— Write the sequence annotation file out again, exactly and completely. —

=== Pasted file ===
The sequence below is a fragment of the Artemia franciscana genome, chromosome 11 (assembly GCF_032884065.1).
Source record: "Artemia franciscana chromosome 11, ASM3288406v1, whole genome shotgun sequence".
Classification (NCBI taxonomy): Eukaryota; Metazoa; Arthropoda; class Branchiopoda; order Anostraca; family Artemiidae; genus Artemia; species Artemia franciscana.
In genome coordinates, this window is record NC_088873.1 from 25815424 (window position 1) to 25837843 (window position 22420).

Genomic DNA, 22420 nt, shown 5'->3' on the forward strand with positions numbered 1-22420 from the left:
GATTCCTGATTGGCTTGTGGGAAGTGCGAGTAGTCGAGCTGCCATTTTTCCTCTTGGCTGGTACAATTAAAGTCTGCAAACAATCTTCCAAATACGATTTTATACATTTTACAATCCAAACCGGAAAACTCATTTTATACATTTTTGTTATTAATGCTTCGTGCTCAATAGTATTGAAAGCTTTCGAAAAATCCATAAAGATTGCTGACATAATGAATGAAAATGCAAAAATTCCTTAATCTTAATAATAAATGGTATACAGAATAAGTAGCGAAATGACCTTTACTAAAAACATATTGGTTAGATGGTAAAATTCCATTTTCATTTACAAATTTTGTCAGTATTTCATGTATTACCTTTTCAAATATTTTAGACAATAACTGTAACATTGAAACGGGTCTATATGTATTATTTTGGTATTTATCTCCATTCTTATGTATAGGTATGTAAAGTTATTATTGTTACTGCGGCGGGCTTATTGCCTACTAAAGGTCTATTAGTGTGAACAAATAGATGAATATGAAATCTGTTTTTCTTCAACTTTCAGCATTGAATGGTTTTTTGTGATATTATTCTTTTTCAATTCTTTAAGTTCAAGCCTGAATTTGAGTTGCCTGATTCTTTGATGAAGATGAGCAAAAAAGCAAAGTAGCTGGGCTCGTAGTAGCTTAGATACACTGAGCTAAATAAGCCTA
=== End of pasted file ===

The sequence below is a fragment of the Artemia franciscana genome, chromosome 11 (assembly GCF_032884065.1).
Source record: "Artemia franciscana chromosome 11, ASM3288406v1, whole genome shotgun sequence".
Classification (NCBI taxonomy): Eukaryota; Metazoa; Arthropoda; class Branchiopoda; order Anostraca; family Artemiidae; genus Artemia; species Artemia franciscana.
In genome coordinates, this window is record NC_088873.1 from 25815424 (window position 1) to 25837843 (window position 22420).

Genomic DNA, 22420 nt, shown 5'->3' on the forward strand with positions numbered 1-22420 from the left:
GATTCCTGATTGGCTTGTGGGAAGTGCGAGTAGTCGAGCTGCCATTTTTCCTCTTGGCTGGTACAATTAAAGTCTGCAAACAATCTTCCAAATACGATTTTATACATTTTACAATCCAAACCGGAAAACTCATTTTATACATTTTTGTTATTAATGCTTCGTGCTCAATAGTATTGAAAGCTTTCGAAAAATCCATAAAGATTGCTGACATAATGAATGAAAATGCAAAAATTCCTTAATCTTAATAATAAATGGTATACAGAATAAGTAGCGAAATGACCTTTACTAAAAACATATTGGTTAGATGGTAAAATTCCATTTTCATTTACAAATTTTGTCAGTATTTCATGTATTACCTTTTCAAATATTTTAGACAATAACTGTAACATTGAAACGGGTCTATATGTATTATTTTGGTATTTATCTCCATTCTTATGTATAGGTATGTAAAGTTATTATTGTTACTGCGGCGGGCTTATTGCCTACTAAAGGTCTATTAGTGTGAACAAATAGATGAATATGAAATCTGTTTTTCTTCAACTTTCAGCATTGAATGGTTTTTTGTGATATTATTCTTTTTCAATTCTTTAAGTTCAAGCCTGAATTTGAGTTGCCTGATTCTTTGATGAAGATGAGCAAAAAAGCAAAGTAGCTGGGCTCGTAGTAGCTTAGATACACTGAGCTAAATAAGCCTA